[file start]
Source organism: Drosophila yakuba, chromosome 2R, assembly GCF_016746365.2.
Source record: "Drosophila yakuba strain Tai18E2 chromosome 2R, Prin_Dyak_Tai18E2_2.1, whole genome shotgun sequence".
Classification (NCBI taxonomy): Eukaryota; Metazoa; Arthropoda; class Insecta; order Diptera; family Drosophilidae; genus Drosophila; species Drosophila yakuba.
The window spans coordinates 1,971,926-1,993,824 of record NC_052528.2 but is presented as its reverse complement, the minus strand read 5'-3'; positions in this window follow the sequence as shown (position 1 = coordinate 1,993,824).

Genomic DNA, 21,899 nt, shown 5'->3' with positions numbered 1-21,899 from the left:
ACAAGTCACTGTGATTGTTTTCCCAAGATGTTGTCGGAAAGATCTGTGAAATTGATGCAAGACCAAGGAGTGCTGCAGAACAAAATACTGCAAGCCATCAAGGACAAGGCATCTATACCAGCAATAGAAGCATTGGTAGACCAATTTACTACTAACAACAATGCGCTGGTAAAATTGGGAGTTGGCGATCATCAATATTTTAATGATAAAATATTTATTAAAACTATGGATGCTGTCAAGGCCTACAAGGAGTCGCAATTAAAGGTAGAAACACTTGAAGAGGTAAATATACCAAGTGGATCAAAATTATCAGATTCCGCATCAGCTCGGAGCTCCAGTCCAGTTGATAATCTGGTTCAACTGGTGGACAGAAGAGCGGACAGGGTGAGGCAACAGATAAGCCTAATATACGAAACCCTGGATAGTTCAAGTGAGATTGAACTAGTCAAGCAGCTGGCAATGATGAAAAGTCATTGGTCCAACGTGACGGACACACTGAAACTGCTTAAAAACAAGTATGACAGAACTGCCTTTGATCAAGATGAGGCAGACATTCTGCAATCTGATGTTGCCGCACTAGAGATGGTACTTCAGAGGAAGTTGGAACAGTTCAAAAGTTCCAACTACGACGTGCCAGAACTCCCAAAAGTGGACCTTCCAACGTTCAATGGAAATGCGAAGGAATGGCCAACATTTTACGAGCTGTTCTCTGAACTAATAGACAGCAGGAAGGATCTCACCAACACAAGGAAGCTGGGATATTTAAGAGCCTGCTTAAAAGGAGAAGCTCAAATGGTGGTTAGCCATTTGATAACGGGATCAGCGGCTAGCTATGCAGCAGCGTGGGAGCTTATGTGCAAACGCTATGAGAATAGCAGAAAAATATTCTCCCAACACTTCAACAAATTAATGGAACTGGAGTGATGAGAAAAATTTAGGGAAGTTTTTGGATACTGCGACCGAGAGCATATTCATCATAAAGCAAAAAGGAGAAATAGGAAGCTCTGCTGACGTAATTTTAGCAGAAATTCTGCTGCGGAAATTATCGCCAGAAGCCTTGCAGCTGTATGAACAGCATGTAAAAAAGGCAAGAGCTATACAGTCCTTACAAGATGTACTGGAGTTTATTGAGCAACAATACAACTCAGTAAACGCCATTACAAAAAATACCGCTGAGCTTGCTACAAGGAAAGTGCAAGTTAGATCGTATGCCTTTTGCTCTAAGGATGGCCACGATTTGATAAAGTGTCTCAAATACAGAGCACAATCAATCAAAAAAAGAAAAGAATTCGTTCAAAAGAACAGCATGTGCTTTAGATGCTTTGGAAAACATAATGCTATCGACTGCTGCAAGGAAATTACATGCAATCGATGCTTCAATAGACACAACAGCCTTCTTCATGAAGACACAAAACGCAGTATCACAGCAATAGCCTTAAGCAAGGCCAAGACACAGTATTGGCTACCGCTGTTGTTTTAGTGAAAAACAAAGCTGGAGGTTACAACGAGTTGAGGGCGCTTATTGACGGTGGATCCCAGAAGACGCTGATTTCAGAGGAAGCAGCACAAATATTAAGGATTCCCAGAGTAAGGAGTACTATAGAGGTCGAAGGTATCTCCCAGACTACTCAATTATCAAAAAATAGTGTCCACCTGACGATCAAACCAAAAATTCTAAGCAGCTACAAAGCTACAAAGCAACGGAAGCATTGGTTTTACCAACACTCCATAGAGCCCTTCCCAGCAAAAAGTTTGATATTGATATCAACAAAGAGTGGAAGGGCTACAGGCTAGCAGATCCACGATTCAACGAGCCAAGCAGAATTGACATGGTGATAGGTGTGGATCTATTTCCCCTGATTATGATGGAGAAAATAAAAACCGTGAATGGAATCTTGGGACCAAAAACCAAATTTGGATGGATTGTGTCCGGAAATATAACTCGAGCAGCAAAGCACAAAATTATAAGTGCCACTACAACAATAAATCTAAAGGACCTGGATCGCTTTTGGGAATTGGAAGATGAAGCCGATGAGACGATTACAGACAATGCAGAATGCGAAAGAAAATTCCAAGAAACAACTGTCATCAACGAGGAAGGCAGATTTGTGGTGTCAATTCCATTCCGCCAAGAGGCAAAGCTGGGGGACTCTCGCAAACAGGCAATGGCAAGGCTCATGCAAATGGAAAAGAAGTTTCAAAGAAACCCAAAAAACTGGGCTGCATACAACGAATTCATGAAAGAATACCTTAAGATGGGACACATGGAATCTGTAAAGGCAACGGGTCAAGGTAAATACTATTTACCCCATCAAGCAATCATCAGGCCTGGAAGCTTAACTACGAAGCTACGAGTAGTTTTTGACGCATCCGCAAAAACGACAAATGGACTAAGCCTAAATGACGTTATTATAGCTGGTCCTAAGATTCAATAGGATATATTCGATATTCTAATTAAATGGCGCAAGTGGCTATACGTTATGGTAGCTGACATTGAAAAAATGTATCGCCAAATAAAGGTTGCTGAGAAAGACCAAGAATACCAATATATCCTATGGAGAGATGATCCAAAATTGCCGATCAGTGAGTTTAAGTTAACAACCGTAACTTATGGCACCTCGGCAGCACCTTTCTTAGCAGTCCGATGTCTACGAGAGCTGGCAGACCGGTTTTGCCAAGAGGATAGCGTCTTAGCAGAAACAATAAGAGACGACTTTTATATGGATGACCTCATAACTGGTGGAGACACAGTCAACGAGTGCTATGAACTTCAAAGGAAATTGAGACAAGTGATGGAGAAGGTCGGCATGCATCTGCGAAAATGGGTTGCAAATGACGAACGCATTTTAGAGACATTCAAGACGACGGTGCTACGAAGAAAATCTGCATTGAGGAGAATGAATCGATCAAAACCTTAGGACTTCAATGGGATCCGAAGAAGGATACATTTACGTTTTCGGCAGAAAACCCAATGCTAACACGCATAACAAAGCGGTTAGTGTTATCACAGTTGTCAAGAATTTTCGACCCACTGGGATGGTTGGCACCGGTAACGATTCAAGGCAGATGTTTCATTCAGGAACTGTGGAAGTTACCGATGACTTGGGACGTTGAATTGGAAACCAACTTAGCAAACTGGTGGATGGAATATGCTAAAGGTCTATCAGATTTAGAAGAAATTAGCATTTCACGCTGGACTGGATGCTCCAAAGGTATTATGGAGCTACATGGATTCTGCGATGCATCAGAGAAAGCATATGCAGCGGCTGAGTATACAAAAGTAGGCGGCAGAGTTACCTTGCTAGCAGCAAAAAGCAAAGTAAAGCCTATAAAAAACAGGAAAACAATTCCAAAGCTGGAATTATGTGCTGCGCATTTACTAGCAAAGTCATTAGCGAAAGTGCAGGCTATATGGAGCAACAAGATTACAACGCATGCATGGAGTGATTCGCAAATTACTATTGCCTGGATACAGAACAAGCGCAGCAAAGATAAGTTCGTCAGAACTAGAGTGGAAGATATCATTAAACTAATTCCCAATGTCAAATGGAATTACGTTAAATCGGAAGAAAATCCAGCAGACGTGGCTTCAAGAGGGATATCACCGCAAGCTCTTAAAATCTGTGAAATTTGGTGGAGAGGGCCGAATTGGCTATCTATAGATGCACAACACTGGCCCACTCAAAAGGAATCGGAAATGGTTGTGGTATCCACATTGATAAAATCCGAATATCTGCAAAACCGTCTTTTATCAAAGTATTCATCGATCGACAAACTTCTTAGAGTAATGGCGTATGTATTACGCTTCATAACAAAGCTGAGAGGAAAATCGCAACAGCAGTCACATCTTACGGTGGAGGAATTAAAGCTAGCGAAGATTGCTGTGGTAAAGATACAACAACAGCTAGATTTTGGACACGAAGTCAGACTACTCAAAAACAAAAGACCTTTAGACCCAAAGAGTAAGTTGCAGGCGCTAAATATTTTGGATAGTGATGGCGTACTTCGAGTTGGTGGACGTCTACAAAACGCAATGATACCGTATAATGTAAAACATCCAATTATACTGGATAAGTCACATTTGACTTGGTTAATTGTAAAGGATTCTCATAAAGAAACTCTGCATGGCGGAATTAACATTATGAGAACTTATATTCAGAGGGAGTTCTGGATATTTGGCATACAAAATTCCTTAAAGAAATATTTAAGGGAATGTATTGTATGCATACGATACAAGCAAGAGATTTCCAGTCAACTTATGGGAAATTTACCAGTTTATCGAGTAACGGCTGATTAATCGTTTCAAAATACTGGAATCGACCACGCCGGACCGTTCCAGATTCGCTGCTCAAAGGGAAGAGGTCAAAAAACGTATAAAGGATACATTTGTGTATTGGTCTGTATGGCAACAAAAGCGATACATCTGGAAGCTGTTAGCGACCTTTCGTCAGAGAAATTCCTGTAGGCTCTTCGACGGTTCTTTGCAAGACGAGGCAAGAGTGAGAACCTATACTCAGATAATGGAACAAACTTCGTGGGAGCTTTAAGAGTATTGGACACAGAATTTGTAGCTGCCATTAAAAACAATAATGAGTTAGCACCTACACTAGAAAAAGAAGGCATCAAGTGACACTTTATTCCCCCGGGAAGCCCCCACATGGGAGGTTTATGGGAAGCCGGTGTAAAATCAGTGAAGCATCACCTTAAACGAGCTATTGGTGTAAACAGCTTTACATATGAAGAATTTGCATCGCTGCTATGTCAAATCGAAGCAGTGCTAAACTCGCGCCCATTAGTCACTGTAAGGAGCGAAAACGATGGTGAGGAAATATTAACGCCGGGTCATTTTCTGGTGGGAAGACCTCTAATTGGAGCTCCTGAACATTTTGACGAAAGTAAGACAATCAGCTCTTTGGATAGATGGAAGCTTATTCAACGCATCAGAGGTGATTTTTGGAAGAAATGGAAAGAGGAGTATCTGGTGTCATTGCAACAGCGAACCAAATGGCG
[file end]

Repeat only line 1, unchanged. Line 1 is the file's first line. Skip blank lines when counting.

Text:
Source organism: Drosophila yakuba, chromosome 2R, assembly GCF_016746365.2.